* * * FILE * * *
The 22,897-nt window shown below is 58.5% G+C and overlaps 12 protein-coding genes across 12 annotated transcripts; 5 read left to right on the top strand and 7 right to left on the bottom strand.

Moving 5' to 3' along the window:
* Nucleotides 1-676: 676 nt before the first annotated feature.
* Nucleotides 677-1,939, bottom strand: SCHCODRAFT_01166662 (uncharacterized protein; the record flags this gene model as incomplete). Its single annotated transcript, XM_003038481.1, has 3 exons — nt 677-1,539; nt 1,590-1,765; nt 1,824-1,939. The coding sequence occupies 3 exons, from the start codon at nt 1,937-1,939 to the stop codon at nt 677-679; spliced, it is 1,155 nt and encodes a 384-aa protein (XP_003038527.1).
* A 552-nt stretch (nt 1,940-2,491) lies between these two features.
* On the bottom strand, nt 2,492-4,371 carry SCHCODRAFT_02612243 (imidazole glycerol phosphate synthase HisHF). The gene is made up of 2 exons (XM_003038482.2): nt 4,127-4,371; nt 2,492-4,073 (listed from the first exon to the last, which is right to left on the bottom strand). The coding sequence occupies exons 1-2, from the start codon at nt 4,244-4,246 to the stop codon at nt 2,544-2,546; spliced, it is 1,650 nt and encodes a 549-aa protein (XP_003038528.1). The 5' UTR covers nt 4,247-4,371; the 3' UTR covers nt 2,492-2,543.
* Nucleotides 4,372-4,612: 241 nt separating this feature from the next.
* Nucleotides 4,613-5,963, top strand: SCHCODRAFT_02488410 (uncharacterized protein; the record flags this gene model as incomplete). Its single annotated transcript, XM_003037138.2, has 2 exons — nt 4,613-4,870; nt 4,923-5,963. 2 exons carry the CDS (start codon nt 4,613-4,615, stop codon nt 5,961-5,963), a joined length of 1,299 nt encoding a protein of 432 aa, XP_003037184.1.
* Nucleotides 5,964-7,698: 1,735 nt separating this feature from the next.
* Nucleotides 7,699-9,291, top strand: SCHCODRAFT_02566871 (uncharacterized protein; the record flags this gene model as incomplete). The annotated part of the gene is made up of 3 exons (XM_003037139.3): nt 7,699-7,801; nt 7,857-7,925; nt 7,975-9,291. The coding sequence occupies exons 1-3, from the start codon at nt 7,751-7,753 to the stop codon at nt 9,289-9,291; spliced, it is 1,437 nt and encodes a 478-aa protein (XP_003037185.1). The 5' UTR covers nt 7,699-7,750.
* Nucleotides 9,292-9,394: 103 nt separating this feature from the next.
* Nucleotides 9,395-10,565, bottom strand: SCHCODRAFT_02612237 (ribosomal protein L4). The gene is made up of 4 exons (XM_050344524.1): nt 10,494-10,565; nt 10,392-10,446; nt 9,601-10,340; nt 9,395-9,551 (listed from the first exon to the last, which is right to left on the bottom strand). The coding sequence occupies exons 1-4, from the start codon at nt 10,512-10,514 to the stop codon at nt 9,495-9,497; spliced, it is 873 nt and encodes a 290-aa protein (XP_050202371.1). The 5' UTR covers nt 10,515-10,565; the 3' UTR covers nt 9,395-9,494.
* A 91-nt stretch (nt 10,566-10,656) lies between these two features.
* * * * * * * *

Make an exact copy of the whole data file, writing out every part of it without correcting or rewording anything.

The 22,897-nt window shown below is 58.5% G+C and overlaps 12 protein-coding genes across 12 annotated transcripts; 5 read left to right on the top strand and 7 right to left on the bottom strand.

Moving 5' to 3' along the window:
* Nucleotides 1-676: 676 nt before the first annotated feature.
* Nucleotides 677-1,939, bottom strand: SCHCODRAFT_01166662 (uncharacterized protein; the record flags this gene model as incomplete). Its single annotated transcript, XM_003038481.1, has 3 exons — nt 677-1,539; nt 1,590-1,765; nt 1,824-1,939. The coding sequence occupies 3 exons, from the start codon at nt 1,937-1,939 to the stop codon at nt 677-679; spliced, it is 1,155 nt and encodes a 384-aa protein (XP_003038527.1).
* A 552-nt stretch (nt 1,940-2,491) lies between these two features.
* On the bottom strand, nt 2,492-4,371 carry SCHCODRAFT_02612243 (imidazole glycerol phosphate synthase HisHF). The gene is made up of 2 exons (XM_003038482.2): nt 4,127-4,371; nt 2,492-4,073 (listed from the first exon to the last, which is right to left on the bottom strand). The coding sequence occupies exons 1-2, from the start codon at nt 4,244-4,246 to the stop codon at nt 2,544-2,546; spliced, it is 1,650 nt and encodes a 549-aa protein (XP_003038528.1). The 5' UTR covers nt 4,247-4,371; the 3' UTR covers nt 2,492-2,543.
* Nucleotides 4,372-4,612: 241 nt separating this feature from the next.
* Nucleotides 4,613-5,963, top strand: SCHCODRAFT_02488410 (uncharacterized protein; the record flags this gene model as incomplete). Its single annotated transcript, XM_003037138.2, has 2 exons — nt 4,613-4,870; nt 4,923-5,963. 2 exons carry the CDS (start codon nt 4,613-4,615, stop codon nt 5,961-5,963), a joined length of 1,299 nt encoding a protein of 432 aa, XP_003037184.1.
* Nucleotides 5,964-7,698: 1,735 nt separating this feature from the next.
* Nucleotides 7,699-9,291, top strand: SCHCODRAFT_02566871 (uncharacterized protein; the record flags this gene model as incomplete). The annotated part of the gene is made up of 3 exons (XM_003037139.3): nt 7,699-7,801; nt 7,857-7,925; nt 7,975-9,291. The coding sequence occupies exons 1-3, from the start codon at nt 7,751-7,753 to the stop codon at nt 9,289-9,291; spliced, it is 1,437 nt and encodes a 478-aa protein (XP_003037185.1). The 5' UTR covers nt 7,699-7,750.
* Nucleotides 9,292-9,394: 103 nt separating this feature from the next.
* Nucleotides 9,395-10,565, bottom strand: SCHCODRAFT_02612237 (ribosomal protein L4). The gene is made up of 4 exons (XM_050344524.1): nt 10,494-10,565; nt 10,392-10,446; nt 9,601-10,340; nt 9,395-9,551 (listed from the first exon to the last, which is right to left on the bottom strand). The coding sequence occupies exons 1-4, from the start codon at nt 10,512-10,514 to the stop codon at nt 9,495-9,497; spliced, it is 873 nt and encodes a 290-aa protein (XP_050202371.1). The 5' UTR covers nt 10,515-10,565; the 3' UTR covers nt 9,395-9,494.
* A 91-nt stretch (nt 10,566-10,656) lies between these two features.